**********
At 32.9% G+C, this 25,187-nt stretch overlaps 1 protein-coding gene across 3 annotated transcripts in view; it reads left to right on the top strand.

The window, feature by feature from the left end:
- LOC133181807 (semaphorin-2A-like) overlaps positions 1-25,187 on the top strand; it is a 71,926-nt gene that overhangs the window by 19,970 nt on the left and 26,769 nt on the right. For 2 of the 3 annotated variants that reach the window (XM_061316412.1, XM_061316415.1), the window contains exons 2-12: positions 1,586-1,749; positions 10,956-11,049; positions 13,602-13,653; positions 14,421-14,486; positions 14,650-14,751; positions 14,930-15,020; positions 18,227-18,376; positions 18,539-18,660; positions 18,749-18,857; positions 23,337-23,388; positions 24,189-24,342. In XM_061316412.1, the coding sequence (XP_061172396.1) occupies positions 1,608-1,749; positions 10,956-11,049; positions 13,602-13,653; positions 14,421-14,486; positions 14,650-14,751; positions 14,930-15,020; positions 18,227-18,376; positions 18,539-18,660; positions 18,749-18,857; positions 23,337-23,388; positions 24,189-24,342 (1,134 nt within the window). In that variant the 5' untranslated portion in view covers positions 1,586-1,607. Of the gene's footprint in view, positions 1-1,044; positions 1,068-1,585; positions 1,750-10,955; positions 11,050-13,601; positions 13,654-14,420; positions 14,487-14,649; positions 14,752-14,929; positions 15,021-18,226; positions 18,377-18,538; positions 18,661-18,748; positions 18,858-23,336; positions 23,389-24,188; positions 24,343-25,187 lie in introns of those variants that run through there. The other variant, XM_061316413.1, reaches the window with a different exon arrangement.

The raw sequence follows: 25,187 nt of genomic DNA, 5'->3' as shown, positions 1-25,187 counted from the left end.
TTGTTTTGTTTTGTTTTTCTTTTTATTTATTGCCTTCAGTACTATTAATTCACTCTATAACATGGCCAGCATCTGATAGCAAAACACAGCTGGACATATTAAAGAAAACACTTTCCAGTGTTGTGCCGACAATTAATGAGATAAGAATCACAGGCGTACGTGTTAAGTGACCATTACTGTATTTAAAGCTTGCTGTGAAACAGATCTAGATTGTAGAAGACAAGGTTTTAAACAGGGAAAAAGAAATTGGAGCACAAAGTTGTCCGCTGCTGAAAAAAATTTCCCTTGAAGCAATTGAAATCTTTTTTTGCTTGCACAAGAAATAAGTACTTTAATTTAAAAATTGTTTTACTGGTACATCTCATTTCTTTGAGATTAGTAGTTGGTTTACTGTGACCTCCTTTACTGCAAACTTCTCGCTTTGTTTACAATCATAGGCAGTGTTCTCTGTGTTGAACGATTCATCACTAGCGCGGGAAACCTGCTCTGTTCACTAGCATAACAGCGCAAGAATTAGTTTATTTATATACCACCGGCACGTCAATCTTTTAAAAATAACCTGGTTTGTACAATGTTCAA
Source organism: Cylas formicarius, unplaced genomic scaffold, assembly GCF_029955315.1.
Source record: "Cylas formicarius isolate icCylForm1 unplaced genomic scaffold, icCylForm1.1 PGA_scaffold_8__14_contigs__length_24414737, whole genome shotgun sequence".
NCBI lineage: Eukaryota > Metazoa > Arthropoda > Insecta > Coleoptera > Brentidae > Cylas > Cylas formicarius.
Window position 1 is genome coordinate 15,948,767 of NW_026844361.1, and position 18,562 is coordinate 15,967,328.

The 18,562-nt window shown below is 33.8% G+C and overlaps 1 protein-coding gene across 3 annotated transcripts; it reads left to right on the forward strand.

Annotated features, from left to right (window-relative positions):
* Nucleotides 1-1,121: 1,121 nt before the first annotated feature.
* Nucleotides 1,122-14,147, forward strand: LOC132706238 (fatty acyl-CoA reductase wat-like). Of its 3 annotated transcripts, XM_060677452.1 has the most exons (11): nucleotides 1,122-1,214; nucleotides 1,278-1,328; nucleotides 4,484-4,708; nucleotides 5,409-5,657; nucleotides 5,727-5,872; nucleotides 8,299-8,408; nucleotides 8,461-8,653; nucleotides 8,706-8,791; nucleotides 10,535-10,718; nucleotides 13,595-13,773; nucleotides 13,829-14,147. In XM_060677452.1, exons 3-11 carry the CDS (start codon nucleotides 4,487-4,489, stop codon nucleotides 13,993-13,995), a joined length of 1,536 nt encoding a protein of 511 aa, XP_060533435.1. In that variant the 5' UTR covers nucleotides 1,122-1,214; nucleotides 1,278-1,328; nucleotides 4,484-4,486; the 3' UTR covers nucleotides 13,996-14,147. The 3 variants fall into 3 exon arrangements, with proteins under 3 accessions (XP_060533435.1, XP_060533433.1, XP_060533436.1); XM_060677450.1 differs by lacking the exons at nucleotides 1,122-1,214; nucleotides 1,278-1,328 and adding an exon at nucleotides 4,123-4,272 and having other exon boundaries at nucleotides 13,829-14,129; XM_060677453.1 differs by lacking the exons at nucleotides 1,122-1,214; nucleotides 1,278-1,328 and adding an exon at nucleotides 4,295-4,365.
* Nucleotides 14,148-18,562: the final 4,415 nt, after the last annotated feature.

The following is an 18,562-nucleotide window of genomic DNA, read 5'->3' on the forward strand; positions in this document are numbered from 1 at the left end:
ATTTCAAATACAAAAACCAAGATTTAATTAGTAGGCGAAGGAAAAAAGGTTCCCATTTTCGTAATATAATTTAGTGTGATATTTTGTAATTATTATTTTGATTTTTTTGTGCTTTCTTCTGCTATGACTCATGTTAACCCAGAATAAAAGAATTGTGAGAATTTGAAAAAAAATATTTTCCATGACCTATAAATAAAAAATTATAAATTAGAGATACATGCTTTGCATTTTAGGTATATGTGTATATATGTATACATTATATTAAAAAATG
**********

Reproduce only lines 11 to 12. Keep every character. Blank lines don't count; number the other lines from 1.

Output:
Annotated features, from left to right (window-relative positions):
* Nucleotides 1-1,121: 1,121 nt before the first annotated feature.